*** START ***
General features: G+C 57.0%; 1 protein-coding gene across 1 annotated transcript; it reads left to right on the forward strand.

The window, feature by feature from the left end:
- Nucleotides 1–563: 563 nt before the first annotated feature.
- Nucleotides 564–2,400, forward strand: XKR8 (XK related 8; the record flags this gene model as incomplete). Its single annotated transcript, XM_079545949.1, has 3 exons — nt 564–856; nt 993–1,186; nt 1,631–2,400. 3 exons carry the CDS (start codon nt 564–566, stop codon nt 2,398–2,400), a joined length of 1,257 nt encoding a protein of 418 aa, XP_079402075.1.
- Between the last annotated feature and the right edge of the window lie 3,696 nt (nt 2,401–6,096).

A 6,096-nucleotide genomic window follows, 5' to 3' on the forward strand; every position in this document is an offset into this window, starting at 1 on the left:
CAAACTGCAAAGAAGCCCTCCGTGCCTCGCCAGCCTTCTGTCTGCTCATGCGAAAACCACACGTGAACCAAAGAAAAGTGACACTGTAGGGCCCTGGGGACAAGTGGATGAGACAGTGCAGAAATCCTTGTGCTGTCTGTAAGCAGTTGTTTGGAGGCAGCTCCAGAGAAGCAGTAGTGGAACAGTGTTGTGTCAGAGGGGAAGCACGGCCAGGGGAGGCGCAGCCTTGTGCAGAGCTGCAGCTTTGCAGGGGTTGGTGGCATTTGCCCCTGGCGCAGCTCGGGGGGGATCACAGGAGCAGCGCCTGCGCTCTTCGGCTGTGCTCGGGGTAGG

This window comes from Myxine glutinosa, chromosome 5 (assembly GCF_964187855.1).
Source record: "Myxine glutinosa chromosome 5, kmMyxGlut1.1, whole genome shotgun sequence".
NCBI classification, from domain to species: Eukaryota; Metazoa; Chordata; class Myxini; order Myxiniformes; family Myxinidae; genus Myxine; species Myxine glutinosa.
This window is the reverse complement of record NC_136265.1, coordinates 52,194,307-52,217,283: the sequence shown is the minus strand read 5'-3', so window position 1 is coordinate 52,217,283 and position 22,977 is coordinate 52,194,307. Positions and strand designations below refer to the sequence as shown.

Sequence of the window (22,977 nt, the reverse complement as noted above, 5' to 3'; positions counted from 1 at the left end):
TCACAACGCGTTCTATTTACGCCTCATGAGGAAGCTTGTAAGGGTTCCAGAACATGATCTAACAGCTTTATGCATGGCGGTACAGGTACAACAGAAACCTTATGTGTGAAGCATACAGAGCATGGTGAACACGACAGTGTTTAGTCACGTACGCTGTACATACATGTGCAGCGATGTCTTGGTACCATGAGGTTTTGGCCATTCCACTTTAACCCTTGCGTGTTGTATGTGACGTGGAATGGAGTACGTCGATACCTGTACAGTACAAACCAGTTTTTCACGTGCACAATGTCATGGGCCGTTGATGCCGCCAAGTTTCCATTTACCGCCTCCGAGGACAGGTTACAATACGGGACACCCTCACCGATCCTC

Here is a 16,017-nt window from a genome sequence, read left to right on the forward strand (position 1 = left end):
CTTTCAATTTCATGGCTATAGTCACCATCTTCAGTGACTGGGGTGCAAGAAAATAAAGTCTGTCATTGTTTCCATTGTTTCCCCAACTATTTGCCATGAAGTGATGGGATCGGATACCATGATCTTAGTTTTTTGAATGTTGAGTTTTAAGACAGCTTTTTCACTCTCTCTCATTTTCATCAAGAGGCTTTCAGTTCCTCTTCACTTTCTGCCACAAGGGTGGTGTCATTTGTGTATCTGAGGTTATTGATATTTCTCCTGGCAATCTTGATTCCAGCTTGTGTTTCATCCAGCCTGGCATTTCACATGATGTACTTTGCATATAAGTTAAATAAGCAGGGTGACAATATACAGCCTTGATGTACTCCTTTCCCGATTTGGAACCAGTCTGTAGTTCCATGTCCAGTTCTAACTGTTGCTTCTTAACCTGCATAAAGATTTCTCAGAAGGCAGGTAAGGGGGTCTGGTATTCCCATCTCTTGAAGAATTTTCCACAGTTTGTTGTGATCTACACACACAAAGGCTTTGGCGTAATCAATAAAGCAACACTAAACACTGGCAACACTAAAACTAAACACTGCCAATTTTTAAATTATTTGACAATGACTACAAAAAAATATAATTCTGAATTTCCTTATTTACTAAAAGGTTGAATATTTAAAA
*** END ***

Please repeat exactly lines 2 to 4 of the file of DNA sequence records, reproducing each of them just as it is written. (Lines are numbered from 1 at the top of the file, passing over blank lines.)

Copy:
The window, feature by feature from the left end:
- Nucleotides 1–563: 563 nt before the first annotated feature.
- Nucleotides 564–2,400, forward strand: XKR8 (XK related 8; the record flags this gene model as incomplete). Its single annotated transcript, XM_079545949.1, has 3 exons — nt 564–856; nt 993–1,186; nt 1,631–2,400. 3 exons carry the CDS (start codon nt 564–566, stop codon nt 2,398–2,400), a joined length of 1,257 nt encoding a protein of 418 aa, XP_079402075.1.